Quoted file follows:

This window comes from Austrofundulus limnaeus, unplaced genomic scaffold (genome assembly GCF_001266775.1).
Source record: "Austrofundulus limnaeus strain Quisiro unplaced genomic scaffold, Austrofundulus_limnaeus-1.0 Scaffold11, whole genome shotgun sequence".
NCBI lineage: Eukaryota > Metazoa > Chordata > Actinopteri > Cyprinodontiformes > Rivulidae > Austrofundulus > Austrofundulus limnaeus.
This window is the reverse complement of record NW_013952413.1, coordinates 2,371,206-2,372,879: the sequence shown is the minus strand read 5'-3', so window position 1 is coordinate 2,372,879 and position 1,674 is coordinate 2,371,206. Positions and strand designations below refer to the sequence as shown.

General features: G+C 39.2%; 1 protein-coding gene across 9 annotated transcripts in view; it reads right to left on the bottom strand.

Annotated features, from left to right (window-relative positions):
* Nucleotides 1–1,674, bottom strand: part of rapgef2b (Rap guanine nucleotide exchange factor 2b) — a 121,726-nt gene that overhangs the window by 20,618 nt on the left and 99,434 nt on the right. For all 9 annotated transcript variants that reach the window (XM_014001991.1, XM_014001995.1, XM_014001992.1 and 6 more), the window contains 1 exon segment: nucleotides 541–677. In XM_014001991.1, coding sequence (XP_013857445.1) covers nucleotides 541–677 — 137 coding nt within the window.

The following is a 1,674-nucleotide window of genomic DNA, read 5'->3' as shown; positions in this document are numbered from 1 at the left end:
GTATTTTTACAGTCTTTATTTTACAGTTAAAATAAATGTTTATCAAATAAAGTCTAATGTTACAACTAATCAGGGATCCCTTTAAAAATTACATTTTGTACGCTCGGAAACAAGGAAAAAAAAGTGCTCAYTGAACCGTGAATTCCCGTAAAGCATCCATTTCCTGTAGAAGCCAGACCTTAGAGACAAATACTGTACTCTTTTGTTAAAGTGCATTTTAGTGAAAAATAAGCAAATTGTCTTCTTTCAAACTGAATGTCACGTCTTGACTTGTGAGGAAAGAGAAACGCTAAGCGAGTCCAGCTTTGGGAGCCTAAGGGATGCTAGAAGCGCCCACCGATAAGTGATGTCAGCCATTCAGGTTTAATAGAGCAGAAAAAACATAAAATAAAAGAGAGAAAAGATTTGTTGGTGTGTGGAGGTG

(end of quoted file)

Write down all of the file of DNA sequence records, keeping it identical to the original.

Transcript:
This window comes from Austrofundulus limnaeus, unplaced genomic scaffold (genome assembly GCF_001266775.1).
Source record: "Austrofundulus limnaeus strain Quisiro unplaced genomic scaffold, Austrofundulus_limnaeus-1.0 Scaffold11, whole genome shotgun sequence".
NCBI lineage: Eukaryota > Metazoa > Chordata > Actinopteri > Cyprinodontiformes > Rivulidae > Austrofundulus > Austrofundulus limnaeus.
This window is the reverse complement of record NW_013952413.1, coordinates 2,371,206-2,372,879: the sequence shown is the minus strand read 5'-3', so window position 1 is coordinate 2,372,879 and position 1,674 is coordinate 2,371,206. Positions and strand designations below refer to the sequence as shown.

General features: G+C 39.2%; 1 protein-coding gene across 9 annotated transcripts in view; it reads right to left on the bottom strand.

Annotated features, from left to right (window-relative positions):
* Nucleotides 1–1,674, bottom strand: part of rapgef2b (Rap guanine nucleotide exchange factor 2b) — a 121,726-nt gene that overhangs the window by 20,618 nt on the left and 99,434 nt on the right. For all 9 annotated transcript variants that reach the window (XM_014001991.1, XM_014001995.1, XM_014001992.1 and 6 more), the window contains 1 exon segment: nucleotides 541–677. In XM_014001991.1, coding sequence (XP_013857445.1) covers nucleotides 541–677 — 137 coding nt within the window.

The following is a 1,674-nucleotide window of genomic DNA, read 5'->3' as shown; positions in this document are numbered from 1 at the left end:
GTATTTTTACAGTCTTTATTTTACAGTTAAAATAAATGTTTATCAAATAAAGTCTAATGTTACAACTAATCAGGGATCCCTTTAAAAATTACATTTTGTACGCTCGGAAACAAGGAAAAAAAAGTGCTCAYTGAACCGTGAATTCCCGTAAAGCATCCATTTCCTGTAGAAGCCAGACCTTAGAGACAAATACTGTACTCTTTTGTTAAAGTGCATTTTAGTGAAAAATAAGCAAATTGTCTTCTTTCAAACTGAATGTCACGTCTTGACTTGTGAGGAAAGAGAAACGCTAAGCGAGTCCAGCTTTGGGAGCCTAAGGGATGCTAGAAGCGCCCACCGATAAGTGATGTCAGCCATTCAGGTTTAATAGAGCAGAAAAAACATAAAATAAAAGAGAGAAAAGATTTGTTGGTGTGTGGAGGTG